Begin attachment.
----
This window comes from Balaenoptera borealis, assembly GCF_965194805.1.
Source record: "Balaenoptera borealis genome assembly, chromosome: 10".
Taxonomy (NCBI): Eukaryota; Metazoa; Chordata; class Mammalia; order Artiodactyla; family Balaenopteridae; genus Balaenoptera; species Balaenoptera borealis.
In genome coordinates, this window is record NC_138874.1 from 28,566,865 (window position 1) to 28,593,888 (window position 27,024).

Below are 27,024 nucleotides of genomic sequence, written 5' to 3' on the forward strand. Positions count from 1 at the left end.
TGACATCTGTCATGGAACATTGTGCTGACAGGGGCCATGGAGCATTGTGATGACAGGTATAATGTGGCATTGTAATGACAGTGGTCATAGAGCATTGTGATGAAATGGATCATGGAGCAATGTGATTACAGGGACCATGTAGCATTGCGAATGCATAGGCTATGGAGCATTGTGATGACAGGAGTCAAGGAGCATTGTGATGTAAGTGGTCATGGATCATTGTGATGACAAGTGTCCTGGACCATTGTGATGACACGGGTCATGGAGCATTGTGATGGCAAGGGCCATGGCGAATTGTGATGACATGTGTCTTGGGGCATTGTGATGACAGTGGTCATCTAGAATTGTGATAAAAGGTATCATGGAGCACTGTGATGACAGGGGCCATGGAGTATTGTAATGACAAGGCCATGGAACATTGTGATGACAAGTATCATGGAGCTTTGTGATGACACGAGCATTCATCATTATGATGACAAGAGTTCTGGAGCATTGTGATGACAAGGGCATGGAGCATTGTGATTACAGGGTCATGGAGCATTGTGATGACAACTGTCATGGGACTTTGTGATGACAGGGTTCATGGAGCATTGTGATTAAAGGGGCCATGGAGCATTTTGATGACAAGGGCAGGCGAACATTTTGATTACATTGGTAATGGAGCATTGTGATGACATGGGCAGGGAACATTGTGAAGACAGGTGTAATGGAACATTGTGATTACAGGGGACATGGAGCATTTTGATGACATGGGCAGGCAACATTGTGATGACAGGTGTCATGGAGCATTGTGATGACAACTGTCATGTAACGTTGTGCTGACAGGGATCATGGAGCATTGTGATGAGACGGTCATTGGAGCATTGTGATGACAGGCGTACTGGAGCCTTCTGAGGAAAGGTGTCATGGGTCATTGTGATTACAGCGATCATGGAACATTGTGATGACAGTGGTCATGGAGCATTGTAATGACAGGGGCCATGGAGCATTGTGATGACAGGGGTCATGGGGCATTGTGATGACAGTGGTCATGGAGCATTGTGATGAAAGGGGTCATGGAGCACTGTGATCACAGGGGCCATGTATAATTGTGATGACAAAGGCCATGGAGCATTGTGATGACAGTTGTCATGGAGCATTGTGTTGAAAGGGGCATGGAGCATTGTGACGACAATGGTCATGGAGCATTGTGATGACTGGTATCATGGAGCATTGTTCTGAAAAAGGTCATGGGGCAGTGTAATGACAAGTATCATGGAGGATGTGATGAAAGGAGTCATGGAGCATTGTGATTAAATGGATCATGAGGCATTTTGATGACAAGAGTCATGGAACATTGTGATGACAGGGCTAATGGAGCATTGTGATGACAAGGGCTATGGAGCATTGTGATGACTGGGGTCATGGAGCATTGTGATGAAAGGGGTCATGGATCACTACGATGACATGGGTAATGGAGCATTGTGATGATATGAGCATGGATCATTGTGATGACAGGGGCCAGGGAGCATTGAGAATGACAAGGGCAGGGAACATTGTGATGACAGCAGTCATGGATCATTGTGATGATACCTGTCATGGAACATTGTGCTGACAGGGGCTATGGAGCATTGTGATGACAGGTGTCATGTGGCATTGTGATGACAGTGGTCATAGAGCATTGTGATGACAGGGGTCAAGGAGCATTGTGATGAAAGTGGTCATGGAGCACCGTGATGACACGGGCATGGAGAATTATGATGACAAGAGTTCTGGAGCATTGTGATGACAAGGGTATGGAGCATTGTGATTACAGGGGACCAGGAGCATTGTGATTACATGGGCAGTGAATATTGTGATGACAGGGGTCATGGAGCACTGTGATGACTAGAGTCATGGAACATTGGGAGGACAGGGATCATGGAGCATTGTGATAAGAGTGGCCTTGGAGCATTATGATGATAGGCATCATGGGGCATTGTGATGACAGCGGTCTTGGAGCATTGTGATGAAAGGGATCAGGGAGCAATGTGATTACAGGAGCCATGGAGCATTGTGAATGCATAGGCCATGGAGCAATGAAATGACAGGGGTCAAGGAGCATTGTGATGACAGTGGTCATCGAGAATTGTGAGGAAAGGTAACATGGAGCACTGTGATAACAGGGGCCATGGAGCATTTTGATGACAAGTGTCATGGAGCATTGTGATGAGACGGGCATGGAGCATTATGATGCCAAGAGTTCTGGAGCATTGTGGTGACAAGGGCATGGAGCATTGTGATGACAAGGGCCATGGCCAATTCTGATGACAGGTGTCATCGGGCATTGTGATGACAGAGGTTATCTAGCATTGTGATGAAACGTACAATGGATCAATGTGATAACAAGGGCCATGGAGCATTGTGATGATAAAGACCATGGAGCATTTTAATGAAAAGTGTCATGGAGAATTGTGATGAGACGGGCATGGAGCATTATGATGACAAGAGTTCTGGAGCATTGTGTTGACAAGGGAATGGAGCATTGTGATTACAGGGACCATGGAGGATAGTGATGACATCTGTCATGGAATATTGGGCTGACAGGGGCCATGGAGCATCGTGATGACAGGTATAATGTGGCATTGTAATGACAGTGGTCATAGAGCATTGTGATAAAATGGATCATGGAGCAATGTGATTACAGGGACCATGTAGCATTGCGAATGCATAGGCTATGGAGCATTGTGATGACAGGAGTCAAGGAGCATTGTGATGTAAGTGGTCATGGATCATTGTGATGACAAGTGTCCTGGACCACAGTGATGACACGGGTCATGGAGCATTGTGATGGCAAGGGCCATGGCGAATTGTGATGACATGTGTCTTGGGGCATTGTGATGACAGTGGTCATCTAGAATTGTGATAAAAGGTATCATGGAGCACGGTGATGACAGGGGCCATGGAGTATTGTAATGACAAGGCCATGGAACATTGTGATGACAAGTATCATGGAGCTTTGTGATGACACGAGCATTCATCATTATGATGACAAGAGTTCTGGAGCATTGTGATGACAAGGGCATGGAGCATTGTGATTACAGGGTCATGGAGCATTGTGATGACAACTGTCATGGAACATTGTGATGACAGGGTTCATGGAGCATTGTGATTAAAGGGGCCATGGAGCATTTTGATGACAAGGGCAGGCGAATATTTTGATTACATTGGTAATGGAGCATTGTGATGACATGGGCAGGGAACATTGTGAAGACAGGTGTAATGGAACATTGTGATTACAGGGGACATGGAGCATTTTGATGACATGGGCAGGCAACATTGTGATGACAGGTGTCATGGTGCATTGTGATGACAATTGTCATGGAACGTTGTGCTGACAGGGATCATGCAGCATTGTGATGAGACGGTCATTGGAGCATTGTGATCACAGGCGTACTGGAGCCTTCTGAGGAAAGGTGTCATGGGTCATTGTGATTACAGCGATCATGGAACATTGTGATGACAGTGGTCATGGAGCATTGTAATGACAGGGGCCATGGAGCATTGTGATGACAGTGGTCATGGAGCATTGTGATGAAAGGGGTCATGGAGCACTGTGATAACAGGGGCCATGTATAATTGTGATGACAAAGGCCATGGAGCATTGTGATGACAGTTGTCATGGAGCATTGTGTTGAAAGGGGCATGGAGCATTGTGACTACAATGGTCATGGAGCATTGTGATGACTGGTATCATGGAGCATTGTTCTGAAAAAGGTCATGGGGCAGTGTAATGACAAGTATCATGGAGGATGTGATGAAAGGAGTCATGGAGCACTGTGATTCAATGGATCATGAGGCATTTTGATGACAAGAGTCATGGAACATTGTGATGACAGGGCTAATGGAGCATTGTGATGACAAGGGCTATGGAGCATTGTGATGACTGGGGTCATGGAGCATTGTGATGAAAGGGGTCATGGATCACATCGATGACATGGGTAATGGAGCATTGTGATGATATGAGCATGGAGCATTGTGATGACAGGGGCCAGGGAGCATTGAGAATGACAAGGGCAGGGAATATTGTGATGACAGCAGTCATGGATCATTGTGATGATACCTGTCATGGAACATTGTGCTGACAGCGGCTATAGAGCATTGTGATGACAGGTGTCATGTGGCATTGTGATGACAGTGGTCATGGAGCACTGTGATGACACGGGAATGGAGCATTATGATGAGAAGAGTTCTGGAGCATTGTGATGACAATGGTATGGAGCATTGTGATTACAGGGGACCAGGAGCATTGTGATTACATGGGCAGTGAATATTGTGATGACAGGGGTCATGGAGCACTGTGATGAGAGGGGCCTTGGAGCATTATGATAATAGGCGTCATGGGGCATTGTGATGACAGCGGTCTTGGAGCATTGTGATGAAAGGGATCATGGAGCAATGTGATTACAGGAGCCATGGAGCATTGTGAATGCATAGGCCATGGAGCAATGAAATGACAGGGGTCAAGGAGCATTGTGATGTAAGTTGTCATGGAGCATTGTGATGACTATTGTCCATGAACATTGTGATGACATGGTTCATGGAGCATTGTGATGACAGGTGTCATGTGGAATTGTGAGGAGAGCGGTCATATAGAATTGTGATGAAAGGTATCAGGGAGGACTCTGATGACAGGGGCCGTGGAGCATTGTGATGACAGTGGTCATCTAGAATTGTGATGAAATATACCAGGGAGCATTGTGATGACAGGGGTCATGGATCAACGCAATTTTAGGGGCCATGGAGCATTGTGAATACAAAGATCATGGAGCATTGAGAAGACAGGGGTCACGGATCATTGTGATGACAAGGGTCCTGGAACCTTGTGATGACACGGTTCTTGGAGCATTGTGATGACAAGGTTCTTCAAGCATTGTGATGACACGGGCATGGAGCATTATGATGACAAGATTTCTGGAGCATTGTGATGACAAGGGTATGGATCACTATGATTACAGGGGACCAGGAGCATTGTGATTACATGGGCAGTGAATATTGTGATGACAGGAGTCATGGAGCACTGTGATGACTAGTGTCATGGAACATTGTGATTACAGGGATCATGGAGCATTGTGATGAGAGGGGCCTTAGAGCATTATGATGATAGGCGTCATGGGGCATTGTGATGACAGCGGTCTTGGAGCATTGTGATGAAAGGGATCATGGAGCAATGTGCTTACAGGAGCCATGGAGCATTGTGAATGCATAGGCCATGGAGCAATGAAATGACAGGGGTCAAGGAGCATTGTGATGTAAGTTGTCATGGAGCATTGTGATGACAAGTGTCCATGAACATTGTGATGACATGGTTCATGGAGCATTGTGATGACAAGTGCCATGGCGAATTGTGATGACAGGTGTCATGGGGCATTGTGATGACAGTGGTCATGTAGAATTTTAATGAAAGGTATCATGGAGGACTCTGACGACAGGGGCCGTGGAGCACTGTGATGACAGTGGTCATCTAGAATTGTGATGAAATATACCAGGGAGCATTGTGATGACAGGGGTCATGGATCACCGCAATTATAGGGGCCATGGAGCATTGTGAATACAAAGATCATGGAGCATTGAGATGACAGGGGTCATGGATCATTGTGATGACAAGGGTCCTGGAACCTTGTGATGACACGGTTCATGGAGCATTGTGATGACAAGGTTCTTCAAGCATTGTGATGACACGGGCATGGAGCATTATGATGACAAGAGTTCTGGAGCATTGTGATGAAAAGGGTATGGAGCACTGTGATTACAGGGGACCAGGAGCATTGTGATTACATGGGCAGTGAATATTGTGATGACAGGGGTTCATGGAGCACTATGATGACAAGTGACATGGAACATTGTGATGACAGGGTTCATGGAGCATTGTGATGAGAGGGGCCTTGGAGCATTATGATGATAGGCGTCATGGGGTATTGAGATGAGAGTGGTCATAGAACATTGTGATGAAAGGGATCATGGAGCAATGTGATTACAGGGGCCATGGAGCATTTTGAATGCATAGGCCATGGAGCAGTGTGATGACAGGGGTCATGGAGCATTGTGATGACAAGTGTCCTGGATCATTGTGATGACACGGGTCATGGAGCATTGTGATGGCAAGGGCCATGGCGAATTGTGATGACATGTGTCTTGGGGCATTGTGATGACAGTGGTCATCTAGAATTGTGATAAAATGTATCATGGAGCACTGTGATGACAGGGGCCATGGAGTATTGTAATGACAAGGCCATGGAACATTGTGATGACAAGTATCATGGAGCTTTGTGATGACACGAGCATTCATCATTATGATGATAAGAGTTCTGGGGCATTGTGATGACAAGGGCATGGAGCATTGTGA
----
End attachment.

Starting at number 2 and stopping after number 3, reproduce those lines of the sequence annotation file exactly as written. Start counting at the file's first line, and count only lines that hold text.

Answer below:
Source record: "Balaenoptera borealis genome assembly, chromosome: 10".
Taxonomy (NCBI): Eukaryota; Metazoa; Chordata; class Mammalia; order Artiodactyla; family Balaenopteridae; genus Balaenoptera; species Balaenoptera borealis.